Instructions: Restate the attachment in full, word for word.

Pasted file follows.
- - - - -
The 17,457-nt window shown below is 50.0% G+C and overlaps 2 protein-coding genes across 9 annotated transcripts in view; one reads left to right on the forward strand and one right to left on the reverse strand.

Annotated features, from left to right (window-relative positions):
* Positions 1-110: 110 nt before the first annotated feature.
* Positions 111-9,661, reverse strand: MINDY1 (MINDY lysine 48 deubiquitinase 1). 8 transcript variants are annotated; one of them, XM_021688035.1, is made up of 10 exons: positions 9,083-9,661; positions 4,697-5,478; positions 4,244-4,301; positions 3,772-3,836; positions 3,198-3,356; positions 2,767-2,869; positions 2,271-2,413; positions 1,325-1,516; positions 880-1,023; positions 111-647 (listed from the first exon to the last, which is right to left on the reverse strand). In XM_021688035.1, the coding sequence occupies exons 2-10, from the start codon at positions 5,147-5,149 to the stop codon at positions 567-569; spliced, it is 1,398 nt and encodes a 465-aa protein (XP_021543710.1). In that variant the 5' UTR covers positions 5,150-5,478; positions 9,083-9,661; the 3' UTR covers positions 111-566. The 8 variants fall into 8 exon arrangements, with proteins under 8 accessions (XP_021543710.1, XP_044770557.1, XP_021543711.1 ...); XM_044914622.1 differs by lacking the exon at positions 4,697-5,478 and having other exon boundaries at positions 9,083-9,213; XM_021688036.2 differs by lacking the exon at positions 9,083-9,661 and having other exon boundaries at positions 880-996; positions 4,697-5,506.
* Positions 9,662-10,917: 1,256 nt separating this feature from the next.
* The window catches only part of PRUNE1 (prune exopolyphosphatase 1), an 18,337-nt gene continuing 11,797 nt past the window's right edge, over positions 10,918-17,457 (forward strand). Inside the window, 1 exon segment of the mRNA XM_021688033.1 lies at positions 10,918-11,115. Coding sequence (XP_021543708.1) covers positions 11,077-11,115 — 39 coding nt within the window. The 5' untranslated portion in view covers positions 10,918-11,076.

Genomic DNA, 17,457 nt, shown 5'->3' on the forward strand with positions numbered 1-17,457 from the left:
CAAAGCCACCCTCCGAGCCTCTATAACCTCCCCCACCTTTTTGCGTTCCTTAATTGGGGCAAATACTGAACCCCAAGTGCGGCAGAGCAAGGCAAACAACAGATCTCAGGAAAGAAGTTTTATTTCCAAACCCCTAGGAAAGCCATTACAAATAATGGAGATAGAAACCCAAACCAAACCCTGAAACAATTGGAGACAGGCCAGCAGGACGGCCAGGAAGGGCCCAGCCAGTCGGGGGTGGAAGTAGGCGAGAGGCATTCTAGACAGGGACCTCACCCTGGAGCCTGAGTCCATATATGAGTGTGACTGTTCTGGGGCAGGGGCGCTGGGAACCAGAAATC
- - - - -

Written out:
The 17,457-nt window shown below is 50.0% G+C and overlaps 2 protein-coding genes across 9 annotated transcripts in view; one reads left to right on the forward strand and one right to left on the reverse strand.

Annotated features, from left to right (window-relative positions):
* Positions 1-110: 110 nt before the first annotated feature.
* Positions 111-9,661, reverse strand: MINDY1 (MINDY lysine 48 deubiquitinase 1). 8 transcript variants are annotated; one of them, XM_021688035.1, is made up of 10 exons: positions 9,083-9,661; positions 4,697-5,478; positions 4,244-4,301; positions 3,772-3,836; positions 3,198-3,356; positions 2,767-2,869; positions 2,271-2,413; positions 1,325-1,516; positions 880-1,023; positions 111-647 (listed from the first exon to the last, which is right to left on the reverse strand). In XM_021688035.1, the coding sequence occupies exons 2-10, from the start codon at positions 5,147-5,149 to the stop codon at positions 567-569; spliced, it is 1,398 nt and encodes a 465-aa protein (XP_021543710.1). In that variant the 5' UTR covers positions 5,150-5,478; positions 9,083-9,661; the 3' UTR covers positions 111-566. The 8 variants fall into 8 exon arrangements, with proteins under 8 accessions (XP_021543710.1, XP_044770557.1, XP_021543711.1 ...); XM_044914622.1 differs by lacking the exon at positions 4,697-5,478 and having other exon boundaries at positions 9,083-9,213; XM_021688036.2 differs by lacking the exon at positions 9,083-9,661 and having other exon boundaries at positions 880-996; positions 4,697-5,506.
* Positions 9,662-10,917: 1,256 nt separating this feature from the next.
* The window catches only part of PRUNE1 (prune exopolyphosphatase 1), an 18,337-nt gene continuing 11,797 nt past the window's right edge, over positions 10,918-17,457 (forward strand). Inside the window, 1 exon segment of the mRNA XM_021688033.1 lies at positions 10,918-11,115. Coding sequence (XP_021543708.1) covers positions 11,077-11,115 — 39 coding nt within the window. The 5' untranslated portion in view covers positions 10,918-11,076.

Genomic DNA, 17,457 nt, shown 5'->3' on the forward strand with positions numbered 1-17,457 from the left:
CAAAGCCACCCTCCGAGCCTCTATAACCTCCCCCACCTTTTTGCGTTCCTTAATTGGGGCAAATACTGAACCCCAAGTGCGGCAGAGCAAGGCAAACAACAGATCTCAGGAAAGAAGTTTTATTTCCAAACCCCTAGGAAAGCCATTACAAATAATGGAGATAGAAACCCAAACCAAACCCTGAAACAATTGGAGACAGGCCAGCAGGACGGCCAGGAAGGGCCCAGCCAGTCGGGGGTGGAAGTAGGCGAGAGGCATTCTAGACAGGGACCTCACCCTGGAGCCTGAGTCCATATATGAGTGTGACTGTTCTGGGGCAGGGGCGCTGGGAACCAGAAATC